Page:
On the final day of our wellness retreat, our group paused, in the middle of the woods, to close our eyes and howl at the sky.
You could say that shit has gotten weird, and you would be right. But this is not a story about that. This is a story about how the two skeptics who run this website gave into the process, found their zen, and learned to liberate their inner wolf (or momentarily let it out on a short leash).
On day one of our wellness retreat weekend with The Quiet Company, we drove the 2.5 hours to Woodfield in Muskoka wondering the things one does about the first day of camp: what will the bunks be like? Will we like our bunkmates? How much junk food can we sneak in without getting caught? How are we going to survive two days without meat? Did we bring enough Michi clothing for a cute photo shoot? Normal summer camp things.
The entrance to Woodfield is along a narrow road, marked only by a small wooden sign. Once we drove past the two giant yurts, we had a good sense that we were in the right place. We settled into our bunk – a large common room complete with cozy couches, a kitchen and a tiny electric fireplace, with four rooms off its sides, each with queen-size bunk beds – and went to meet the crew.
There was Emily Thring, our host and the founder of The Quiet Company, Bryonie Wise who would lead our yoga, journaling, and silent walks, Megan Marie Gates who would lead our sound baths, and the team from The Fix + Co who would be making our meals for the weekend.
Once the rest of the wellness retreat campers arrived, we settled in for the first of many delicious meals by the Fix team before heading down to the yurt for our opening ceremonies. At the center of the yurt was a large buffalo skin which we were encouraged to lie down on at any time and wrap ourselves up inside, burrito style. Black lululemon yoga mats topped with Woodfield-branded meditation cushions made a circle around the outskirts.
Our wellness retreat leaders were positioned on the opposite side of the yurt from the entrance, and it was in front of them that we placed items with important meaning (photos, crystals, etc), to be charged or cleansed, or otherwise imbued with energy from our circle. We contributed a handful of rose quartz crystals from our friends at Happy Soul, enough for each camper to take one home at the close of the weekend.
We lay down for a sound bath then headed out to the fire pit to burn pieces of birch bark to represent feelings we were releasing. A journal was burned. Drums materialized and were played. We worried that perhaps we – two people who packed crystals, journals, and palo santo, and seriously considered bringing our own meditation cushions – were maybe not woo woo enough for this.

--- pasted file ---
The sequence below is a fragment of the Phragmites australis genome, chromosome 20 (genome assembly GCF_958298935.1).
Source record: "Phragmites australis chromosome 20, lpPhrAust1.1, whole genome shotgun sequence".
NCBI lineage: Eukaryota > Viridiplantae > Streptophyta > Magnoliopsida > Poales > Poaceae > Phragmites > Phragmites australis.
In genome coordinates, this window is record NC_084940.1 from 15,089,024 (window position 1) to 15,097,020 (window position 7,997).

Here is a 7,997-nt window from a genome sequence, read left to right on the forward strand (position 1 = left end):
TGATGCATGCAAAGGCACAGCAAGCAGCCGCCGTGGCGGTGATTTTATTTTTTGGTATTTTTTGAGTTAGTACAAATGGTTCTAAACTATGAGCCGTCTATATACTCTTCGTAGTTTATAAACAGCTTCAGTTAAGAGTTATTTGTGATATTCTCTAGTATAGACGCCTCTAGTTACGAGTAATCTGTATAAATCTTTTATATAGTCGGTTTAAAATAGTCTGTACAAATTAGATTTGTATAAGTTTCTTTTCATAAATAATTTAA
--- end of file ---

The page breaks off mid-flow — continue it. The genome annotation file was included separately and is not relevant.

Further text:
Our second day in the yurt included a yoga session and a second sound bath, and later on, a journaling practice, in which we were given a few suggestions of things to write about and time to express our thoughts on paper before being given the opportunity to burn those thoughts in the fire. As two people who mostly write as reporters or lawyers, explosively pouring feelings onto a page was a challenge, but we embraced it, beginning to unselfconsciously fill up the lines, safe in the knowledge that we could instantly burn them.
A mid-weekend check-in on feelings was shared, at which point we learned that your two writers are well, not so great at expressing their feelings in a public setting. “How are you feeling, Eme?” “Um… good.” “And you, Alyssa?” “Errr… quiet?”
While day two passed mostly indoors, on our final day, the rain clouds cleared and we were finally able to take the morning silent walk (a lovely way to start the day and one of our favourite experiences of the weekend), followed by a tour of the expansive property from one of the heads of Woodfield. And this is when the howling happened.
Few things could have prepared us for the spontaneous outcry. At a clearing in the woods, we were given an opportunity to contribute to a forest altar (we shared a log that Eme accidentally broke by tripping over it, and a rock Alyssa found on the road), and then, well, we were told to howl. Our eyes were closed so we couldn’t see who participated and who didn’t but it’s safe to say the two of us were among the few who were still a bit self-conscious and mostly listened.
The walk ended with a race to make it to lunch, and our final meal was followed by a closing circle in the yurt. Feelings were shared and we gave in to expressing a bit more this time, moved by the raw honesty of our fellow campers. As we reflected in silent mediation on our wellness retreat weekend, we felt that while yes, a few things were outside our comfort zone, there’s something deeply freeing about being able to simply, brutally, emote. We found ourselves inspired by the emotion shared around us and the effort by everyone to fully unplug and give in to the experience.
To close, we were once again asked to close our eyes and howl. While we may not have hit wolf-level decibels, this time we threw our heads back and joined the pack.